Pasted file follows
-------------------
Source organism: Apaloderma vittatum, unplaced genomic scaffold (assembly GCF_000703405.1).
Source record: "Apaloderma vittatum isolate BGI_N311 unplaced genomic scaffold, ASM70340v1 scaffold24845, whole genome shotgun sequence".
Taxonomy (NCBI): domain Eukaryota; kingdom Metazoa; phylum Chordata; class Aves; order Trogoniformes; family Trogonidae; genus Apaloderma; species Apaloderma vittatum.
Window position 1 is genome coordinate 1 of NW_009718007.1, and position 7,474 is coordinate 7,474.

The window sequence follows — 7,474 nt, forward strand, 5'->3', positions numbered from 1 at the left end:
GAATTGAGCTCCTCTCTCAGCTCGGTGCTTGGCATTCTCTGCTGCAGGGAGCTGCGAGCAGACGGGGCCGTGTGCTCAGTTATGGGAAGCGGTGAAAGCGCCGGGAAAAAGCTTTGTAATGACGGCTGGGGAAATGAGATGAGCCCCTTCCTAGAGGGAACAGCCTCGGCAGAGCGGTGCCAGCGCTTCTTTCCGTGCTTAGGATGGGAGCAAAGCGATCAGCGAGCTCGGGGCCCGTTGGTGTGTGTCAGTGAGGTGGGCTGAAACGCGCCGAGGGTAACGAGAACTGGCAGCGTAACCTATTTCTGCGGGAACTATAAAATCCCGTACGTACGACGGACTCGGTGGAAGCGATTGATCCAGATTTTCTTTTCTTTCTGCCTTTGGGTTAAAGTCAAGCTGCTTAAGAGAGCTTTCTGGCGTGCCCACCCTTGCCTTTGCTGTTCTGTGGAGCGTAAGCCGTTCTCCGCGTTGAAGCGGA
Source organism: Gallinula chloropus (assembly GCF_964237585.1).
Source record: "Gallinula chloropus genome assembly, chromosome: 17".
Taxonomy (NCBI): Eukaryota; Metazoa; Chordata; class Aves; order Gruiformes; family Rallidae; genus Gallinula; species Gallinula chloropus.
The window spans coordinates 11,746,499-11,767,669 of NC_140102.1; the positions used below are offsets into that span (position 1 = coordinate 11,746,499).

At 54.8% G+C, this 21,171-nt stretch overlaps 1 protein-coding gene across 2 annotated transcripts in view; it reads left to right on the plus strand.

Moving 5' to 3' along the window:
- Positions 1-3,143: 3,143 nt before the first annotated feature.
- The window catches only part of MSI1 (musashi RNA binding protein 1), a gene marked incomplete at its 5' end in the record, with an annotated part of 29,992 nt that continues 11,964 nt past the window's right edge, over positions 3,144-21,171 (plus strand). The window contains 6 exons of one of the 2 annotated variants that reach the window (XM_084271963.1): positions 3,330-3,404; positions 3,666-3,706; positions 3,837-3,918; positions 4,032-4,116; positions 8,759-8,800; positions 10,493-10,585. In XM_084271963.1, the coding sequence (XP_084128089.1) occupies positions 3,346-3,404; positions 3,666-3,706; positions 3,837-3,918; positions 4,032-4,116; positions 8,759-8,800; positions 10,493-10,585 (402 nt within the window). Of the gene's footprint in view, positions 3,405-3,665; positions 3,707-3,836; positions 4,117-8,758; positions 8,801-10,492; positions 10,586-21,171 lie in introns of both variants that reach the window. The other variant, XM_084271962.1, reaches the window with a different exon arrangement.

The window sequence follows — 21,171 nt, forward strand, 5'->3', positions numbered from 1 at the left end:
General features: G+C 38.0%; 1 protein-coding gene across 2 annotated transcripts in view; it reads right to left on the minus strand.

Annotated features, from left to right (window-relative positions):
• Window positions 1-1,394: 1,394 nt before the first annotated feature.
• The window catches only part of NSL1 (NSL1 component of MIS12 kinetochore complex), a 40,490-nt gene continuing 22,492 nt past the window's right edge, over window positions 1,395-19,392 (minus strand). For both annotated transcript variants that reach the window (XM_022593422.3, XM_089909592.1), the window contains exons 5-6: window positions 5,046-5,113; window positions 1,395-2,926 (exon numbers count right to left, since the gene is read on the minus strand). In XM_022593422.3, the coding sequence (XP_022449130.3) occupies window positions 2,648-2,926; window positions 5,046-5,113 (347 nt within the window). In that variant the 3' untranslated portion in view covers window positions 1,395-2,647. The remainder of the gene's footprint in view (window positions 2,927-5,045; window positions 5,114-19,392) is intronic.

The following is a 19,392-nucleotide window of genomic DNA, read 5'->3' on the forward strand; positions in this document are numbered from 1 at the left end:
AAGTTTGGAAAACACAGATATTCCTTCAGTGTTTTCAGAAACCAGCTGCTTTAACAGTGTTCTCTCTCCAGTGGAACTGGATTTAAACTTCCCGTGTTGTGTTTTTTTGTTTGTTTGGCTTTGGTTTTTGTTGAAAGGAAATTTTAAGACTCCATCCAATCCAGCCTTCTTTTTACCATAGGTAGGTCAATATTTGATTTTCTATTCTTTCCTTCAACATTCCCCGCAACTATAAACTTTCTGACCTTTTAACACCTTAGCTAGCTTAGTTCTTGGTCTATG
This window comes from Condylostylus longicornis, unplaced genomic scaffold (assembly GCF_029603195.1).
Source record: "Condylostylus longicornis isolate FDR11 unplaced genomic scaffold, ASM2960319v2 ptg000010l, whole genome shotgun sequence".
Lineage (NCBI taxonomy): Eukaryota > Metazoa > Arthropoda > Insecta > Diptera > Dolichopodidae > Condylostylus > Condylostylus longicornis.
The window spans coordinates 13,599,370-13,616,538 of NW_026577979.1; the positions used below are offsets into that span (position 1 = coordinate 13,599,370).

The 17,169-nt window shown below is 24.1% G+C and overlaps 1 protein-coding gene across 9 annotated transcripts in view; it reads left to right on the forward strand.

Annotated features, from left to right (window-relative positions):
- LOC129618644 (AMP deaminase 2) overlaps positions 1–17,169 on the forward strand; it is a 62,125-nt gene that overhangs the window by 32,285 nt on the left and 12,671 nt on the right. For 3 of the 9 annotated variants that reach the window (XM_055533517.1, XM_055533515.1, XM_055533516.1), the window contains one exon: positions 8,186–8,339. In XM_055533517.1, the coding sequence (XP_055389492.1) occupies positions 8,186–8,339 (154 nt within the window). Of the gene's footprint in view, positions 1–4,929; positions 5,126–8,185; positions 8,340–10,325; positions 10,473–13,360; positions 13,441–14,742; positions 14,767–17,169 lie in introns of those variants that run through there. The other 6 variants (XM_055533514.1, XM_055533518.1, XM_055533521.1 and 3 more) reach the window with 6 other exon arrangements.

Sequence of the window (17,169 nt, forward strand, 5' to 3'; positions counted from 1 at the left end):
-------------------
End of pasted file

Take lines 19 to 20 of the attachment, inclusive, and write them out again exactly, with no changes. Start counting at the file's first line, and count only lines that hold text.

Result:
• The window catches only part of NSL1 (NSL1 component of MIS12 kinetochore complex), a 40,490-nt gene continuing 22,492 nt past the window's right edge, over window positions 1,395-19,392 (minus strand). For both annotated transcript variants that reach the window (XM_022593422.3, XM_089909592.1), the window contains exons 5-6: window positions 5,046-5,113; window positions 1,395-2,926 (exon numbers count right to left, since the gene is read on the minus strand). In XM_022593422.3, the coding sequence (XP_022449130.3) occupies window positions 2,648-2,926; window positions 5,046-5,113 (347 nt within the window). In that variant the 3' untranslated portion in view covers window positions 1,395-2,647. The remainder of the gene's footprint in view (window positions 2,927-5,045; window positions 5,114-19,392) is intronic.

The following is a 19,392-nucleotide window of genomic DNA, read 5'->3' on the forward strand; positions in this document are numbered from 1 at the left end: